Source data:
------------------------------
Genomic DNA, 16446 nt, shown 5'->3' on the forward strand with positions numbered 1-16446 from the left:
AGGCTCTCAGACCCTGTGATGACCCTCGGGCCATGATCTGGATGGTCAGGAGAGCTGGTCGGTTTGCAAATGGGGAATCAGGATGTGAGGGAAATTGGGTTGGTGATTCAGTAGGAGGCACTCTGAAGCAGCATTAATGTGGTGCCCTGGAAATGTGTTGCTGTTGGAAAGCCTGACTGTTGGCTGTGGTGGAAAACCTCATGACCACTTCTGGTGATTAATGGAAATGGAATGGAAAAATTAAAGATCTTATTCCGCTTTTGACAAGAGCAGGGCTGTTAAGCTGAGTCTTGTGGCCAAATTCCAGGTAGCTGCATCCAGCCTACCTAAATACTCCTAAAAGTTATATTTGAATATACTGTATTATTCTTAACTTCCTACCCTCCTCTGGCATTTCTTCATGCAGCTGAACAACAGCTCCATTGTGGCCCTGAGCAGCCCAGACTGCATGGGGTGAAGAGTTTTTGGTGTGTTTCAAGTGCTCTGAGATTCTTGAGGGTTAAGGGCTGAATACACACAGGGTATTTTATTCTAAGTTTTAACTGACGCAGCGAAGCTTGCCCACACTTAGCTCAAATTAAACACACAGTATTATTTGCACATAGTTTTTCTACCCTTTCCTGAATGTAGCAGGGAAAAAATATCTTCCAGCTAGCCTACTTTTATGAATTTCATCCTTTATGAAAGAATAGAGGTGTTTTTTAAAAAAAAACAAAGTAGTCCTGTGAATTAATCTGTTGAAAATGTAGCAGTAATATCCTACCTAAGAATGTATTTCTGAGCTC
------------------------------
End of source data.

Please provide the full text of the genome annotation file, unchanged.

Genomic DNA, 16446 nt, shown 5'->3' on the forward strand with positions numbered 1-16446 from the left:
AGGCTCTCAGACCCTGTGATGACCCTCGGGCCATGATCTGGATGGTCAGGAGAGCTGGTCGGTTTGCAAATGGGGAATCAGGATGTGAGGGAAATTGGGTTGGTGATTCAGTAGGAGGCACTCTGAAGCAGCATTAATGTGGTGCCCTGGAAATGTGTTGCTGTTGGAAAGCCTGACTGTTGGCTGTGGTGGAAAACCTCATGACCACTTCTGGTGATTAATGGAAATGGAATGGAAAAATTAAAGATCTTATTCCGCTTTTGACAAGAGCAGGGCTGTTAAGCTGAGTCTTGTGGCCAAATTCCAGGTAGCTGCATCCAGCCTACCTAAATACTCCTAAAAGTTATATTTGAATATACTGTATTATTCTTAACTTCCTACCCTCCTCTGGCATTTCTTCATGCAGCTGAACAACAGCTCCATTGTGGCCCTGAGCAGCCCAGACTGCATGGGGTGAAGAGTTTTTGGTGTGTTTCAAGTGCTCTGAGATTCTTGAGGGTTAAGGGCTGAATACACACAGGGTATTTTATTCTAAGTTTTAACTGACGCAGCGAAGCTTGCCCACACTTAGCTCAAATTAAACACACAGTATTATTTGCACATAGTTTTTCTACCCTTTCCTGAATGTAGCAGGGAAAAAATATCTTCCAGCTAGCCTACTTTTATGAATTTCATCCTTTATGAAAGAATAGAGGTGTTTTTTAAAAAAAAACAAAGTAGTCCTGTGAATTAATCTGTTGAAAATGTAGCAGTAATATCCTACCTAAGAATGTATTTCTGAGCTC